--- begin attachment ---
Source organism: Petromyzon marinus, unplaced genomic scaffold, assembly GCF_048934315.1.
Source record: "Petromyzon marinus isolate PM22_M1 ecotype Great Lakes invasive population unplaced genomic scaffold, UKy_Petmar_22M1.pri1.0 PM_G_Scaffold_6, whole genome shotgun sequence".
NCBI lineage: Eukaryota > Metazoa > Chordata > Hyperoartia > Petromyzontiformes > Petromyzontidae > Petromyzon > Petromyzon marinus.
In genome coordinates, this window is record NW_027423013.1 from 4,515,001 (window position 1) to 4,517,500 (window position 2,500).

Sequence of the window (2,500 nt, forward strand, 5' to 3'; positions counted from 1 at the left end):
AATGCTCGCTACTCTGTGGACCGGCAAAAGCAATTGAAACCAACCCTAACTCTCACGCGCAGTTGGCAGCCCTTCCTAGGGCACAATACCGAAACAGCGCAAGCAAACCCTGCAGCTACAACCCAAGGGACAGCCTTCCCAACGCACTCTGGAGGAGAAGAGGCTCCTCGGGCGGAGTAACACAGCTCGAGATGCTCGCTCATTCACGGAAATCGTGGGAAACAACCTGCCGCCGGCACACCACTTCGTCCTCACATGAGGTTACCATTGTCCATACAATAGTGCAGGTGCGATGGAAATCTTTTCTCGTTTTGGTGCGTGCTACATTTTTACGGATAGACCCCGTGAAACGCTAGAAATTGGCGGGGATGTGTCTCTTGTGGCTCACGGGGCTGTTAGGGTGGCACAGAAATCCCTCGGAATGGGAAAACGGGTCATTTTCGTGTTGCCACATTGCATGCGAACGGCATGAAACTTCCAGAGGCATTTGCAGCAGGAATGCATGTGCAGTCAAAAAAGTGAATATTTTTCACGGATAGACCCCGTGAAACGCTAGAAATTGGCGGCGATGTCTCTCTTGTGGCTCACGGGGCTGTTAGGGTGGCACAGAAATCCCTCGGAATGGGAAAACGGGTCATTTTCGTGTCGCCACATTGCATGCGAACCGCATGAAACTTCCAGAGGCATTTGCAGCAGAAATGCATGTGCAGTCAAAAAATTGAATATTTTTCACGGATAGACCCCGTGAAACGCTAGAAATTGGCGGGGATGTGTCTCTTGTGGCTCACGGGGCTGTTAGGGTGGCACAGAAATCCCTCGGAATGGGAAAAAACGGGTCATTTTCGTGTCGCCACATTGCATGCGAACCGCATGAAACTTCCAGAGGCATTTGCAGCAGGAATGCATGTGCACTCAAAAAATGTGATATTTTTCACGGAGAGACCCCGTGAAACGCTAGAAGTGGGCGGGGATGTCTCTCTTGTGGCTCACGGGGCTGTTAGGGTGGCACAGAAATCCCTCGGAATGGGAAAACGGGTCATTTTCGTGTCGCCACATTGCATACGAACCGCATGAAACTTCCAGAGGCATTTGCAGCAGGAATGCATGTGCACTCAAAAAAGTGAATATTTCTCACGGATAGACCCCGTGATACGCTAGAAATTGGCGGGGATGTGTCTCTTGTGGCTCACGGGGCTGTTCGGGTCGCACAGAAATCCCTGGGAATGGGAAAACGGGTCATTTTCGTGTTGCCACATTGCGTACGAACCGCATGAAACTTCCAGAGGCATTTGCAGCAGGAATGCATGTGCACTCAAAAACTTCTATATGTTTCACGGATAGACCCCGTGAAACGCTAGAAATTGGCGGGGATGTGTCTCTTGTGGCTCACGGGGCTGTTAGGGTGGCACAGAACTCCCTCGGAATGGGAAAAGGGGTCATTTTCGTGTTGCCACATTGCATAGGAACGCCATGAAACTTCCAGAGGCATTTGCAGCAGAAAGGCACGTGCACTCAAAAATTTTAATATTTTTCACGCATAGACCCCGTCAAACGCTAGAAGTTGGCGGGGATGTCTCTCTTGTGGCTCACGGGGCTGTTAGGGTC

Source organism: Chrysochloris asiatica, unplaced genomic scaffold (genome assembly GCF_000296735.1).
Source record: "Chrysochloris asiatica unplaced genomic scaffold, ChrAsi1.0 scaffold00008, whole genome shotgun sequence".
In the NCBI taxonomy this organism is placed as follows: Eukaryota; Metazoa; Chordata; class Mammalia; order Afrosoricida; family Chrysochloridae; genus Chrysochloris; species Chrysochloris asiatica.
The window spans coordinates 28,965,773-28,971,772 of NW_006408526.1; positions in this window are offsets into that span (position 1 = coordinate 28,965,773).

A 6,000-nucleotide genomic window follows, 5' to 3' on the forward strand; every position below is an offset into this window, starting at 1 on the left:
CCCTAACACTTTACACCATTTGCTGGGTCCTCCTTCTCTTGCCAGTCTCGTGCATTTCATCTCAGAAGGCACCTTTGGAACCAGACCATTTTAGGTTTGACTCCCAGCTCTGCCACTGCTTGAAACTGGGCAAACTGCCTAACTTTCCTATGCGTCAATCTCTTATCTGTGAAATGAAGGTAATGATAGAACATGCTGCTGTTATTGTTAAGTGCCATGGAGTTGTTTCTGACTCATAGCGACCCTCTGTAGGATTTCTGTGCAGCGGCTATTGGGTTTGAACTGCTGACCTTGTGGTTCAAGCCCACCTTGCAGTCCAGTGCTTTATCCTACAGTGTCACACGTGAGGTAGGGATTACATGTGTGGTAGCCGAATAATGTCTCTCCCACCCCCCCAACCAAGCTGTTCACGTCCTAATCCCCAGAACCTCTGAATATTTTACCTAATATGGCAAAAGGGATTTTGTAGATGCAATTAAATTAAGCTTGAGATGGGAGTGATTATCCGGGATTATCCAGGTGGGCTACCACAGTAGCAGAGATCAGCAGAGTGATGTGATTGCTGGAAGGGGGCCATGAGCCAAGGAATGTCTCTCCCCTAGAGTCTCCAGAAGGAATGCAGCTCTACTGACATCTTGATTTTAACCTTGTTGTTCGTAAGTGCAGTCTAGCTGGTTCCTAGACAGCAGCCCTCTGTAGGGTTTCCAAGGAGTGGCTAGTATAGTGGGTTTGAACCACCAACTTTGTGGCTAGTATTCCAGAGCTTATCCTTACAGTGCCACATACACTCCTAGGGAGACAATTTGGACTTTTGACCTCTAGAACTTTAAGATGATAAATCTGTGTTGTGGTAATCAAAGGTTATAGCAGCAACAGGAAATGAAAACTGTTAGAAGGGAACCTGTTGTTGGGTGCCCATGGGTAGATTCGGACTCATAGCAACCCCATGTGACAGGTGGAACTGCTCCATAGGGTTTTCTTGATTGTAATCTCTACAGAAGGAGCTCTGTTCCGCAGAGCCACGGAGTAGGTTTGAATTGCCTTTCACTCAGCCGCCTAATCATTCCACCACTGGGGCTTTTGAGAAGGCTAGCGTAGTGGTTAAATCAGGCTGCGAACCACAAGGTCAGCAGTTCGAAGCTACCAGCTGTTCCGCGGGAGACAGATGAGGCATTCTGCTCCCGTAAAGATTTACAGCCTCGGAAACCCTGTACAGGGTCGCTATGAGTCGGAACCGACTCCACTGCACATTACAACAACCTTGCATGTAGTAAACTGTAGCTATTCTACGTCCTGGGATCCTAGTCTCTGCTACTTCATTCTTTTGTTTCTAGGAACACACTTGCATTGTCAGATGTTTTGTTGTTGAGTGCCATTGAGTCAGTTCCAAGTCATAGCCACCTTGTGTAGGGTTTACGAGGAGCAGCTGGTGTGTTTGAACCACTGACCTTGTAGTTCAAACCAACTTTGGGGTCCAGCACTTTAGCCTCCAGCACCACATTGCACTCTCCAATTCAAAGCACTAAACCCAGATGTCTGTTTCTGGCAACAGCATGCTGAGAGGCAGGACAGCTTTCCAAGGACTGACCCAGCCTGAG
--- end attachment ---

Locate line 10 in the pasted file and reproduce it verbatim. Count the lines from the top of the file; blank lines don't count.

The window spans coordinates 28,965,773-28,971,772 of NW_006408526.1; positions in this window are offsets into that span (position 1 = coordinate 28,965,773).